Scottish golf clubs 'not stupid or careless' and clued-up for reopening

Golf clubs in Scotland are clued-up on what it will take to deliver "safe golf" once the green light is given for courses to reopen after being closed for five weeks due to the coronavirus chaos.

Directors at Swanston on the outskirts of Edinburgh have been gearing up for golf's return, with courses in the UK having been closed since 23 March. Picture: Swanston Golf

That was the message from a club manager today as the possibility of a return for golf edged closer after the R&A revealed the measures likely to be in place at courses throughout the UK.

The plan, which has been drafted along with other golfing bodies, covers five main areas: course set-up, before, during and after the round and Rules of Golf-related matters.

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The proposals include the removal of bunker rakes and ball retrievers, the covering up of drinking fountains and ball washers and the removal or covering up of benches and bins.

Swanston also plans to open its driving range and a club-fitting facility by adhering to social-distancing guidelines. Picture: Swanston Golf

Among other proposals are that flagsticks should not be touched and a hole liner should be used to prevent balls from dropping below the surface of greens.

Tee times would be subject to a booking system with a minimum of ten-minute intervals with practice areas remaining closed unless safe sanitising practices can be guaranteed.

The maximum number of golfers in a group per tee time is to be confirmed by the club/facility and must be in accordance with any government requirements.

"How each golf club decides to interpret the lifting of the restrictions should be left to the golf clubs," said Mike Robson, the club manager and secretary at Swanston Golf Club on the outskirts of Edinburgh.

"We’re not stupid or careless and the safety of our members and any visitors is our first priority, as it will be with all clubs.

"At the end of the day, it’s simple common sense. The social distancing is now nothing new and, prior to the lockdown, we had introduced the majority of recommendations with regards to rakes, bins, holes and flagsticks."

It had been hinted that a phased return would start with single golfers and household groups, but that doesn't appear to be the case.

"Playing as a single is a joke - that’s six players per hour and in 10 hours only 60 players could play," added Robson.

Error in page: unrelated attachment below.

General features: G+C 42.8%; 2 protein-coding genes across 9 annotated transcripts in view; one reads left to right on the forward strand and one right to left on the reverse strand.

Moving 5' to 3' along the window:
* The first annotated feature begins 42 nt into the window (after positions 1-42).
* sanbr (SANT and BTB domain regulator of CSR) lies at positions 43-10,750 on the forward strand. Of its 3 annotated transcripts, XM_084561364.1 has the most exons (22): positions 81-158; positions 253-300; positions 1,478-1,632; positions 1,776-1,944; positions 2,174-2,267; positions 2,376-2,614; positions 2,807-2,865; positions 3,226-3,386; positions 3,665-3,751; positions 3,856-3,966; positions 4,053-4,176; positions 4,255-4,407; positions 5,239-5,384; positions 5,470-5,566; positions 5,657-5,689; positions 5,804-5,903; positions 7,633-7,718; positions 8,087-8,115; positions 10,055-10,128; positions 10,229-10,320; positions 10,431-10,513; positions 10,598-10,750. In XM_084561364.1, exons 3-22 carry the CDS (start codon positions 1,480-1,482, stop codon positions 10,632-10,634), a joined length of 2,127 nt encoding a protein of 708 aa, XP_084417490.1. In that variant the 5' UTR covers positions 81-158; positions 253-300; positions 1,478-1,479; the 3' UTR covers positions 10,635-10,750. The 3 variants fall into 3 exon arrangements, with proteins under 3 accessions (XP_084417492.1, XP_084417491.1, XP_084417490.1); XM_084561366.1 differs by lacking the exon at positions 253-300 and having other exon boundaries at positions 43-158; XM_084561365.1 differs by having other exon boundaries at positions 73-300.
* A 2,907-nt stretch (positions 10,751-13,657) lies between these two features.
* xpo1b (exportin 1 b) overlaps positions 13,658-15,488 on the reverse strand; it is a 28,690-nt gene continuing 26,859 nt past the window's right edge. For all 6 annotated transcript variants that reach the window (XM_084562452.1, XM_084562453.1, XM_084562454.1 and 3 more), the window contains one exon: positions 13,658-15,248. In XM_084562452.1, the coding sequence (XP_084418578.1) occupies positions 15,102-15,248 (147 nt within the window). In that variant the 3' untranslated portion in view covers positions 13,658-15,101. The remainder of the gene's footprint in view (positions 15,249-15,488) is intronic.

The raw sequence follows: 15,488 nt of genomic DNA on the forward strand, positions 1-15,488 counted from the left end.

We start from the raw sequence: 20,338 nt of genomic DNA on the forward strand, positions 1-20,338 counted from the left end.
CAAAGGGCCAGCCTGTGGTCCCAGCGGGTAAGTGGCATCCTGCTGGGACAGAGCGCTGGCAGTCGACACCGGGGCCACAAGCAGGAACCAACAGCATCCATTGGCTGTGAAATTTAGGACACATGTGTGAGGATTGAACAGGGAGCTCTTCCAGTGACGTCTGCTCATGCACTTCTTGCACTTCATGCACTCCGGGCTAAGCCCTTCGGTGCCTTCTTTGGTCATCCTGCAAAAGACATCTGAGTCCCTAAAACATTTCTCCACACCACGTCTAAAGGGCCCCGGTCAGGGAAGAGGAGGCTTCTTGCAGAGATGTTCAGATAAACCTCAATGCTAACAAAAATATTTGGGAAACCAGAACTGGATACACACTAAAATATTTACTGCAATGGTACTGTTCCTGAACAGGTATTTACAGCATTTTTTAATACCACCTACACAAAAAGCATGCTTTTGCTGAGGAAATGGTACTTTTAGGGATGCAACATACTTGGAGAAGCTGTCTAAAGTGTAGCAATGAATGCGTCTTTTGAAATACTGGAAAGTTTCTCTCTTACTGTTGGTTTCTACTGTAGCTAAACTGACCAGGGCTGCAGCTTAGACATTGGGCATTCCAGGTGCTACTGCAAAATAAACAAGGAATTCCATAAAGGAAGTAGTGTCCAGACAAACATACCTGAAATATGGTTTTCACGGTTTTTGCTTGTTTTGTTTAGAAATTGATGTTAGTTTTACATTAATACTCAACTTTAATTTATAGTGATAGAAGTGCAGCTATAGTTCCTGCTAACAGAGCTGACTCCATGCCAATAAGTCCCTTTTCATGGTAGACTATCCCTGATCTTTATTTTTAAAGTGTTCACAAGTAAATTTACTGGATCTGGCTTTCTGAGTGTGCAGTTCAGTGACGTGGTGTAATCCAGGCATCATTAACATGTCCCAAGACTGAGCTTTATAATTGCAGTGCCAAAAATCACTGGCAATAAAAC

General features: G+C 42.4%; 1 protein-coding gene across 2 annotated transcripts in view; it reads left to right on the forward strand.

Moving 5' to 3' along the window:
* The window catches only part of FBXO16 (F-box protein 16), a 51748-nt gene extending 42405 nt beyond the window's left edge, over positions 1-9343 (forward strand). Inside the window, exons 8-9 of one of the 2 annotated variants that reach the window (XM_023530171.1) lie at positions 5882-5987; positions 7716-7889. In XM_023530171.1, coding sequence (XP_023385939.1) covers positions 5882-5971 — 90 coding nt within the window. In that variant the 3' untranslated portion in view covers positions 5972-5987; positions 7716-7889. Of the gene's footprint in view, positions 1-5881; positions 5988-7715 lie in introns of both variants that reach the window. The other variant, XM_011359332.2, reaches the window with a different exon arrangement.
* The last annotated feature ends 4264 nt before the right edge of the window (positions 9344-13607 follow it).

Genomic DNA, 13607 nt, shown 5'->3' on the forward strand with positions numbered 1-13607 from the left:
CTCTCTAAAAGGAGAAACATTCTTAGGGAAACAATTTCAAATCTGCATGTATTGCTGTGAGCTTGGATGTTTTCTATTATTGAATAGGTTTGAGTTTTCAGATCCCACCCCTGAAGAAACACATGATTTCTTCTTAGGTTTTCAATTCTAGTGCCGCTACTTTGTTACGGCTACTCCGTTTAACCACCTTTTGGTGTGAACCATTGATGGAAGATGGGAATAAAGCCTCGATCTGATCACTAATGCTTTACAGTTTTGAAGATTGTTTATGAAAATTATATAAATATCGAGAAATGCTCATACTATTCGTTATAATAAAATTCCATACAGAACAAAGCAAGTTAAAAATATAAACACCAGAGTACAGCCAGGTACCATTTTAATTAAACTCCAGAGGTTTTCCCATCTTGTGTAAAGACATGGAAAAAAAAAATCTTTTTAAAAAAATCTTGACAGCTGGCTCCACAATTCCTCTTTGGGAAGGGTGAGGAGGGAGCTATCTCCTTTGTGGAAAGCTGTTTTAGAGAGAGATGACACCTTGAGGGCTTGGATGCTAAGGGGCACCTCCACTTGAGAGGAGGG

"Golf is played for the social side more than the competitive edge, the majority of golfers in the UK don’t have a handicap and it’s pretty antisocial having to play on your own.

"I see no harm in groups of more than two playing adhering to the basic social distancing rule - there’s plenty room on a golf course."

The plan proposes that clubhouses would remain closed other than to provide essential facilities such as toilets while trolleys and carts would not be available for hire unless safe sanitising practices can be guaranteed.

Golfers will be reminded to remain two metres apart at all times and use their feet to smooth over bunkers in the absence of rakes.

It is recommended that non-competition play is used during the initial period of golf being played, and that stroke play competitions involving players in different groups are avoided.

"Medals/Stablefords and competitive golf will be brought back as soon as practical," said Robson, a well-kent face in the Lothians.

"However, until raised hole cups are not required, I cannot see any scores counting for handicap purposes.

"The report recommends practice areas should remain closed. We have plans to open our new academy/range and ensuring social distancing is adhered to.

"We are also working closely with Scott Gourlay to ensure his club-fitting business can safely open adjacent to the range."

It seems that an initial proposal for pro shops or starters buildings to open but with only one golfer at a time being allowed access has been dropped from the recommendations sent to the government.

Robson is pleased, though, that golfers will be allowed to use their own buggies and golf carts, saying: "Many older and less able golfers will not be able to play at all if that had not been the case.

"We have probably 10 older members who simply could not play without a buggy - and half of them have their own electric buggy."

The big question now is when exactly will courses reopen, with the chairman of the UK Parliament's All-Party Group for Golf, North Warwickshire MP Craig Tracey, saying the "nature of the game means it can, and should return quickly".

Robson said: "Our facilities will be ready to use immediately the restrictions are eased as our greenkeepers have done an excellent job during the crisis and the extremely dry period recently.

"Behind the scenes, myself and fellow directors are preparing for the day we can return to golf with regards to staffing, “policing”, access to pro shop, sanitise points, tee booking and locker room access.

"All we need now is a date from, I suppose First Minister Nicola Sturgeon, as I believe Scotland can differ from the rest of the UK. However, I’m sure the date will be applicable to all countries and most golf clubs and officials will have a similar plan to ours."

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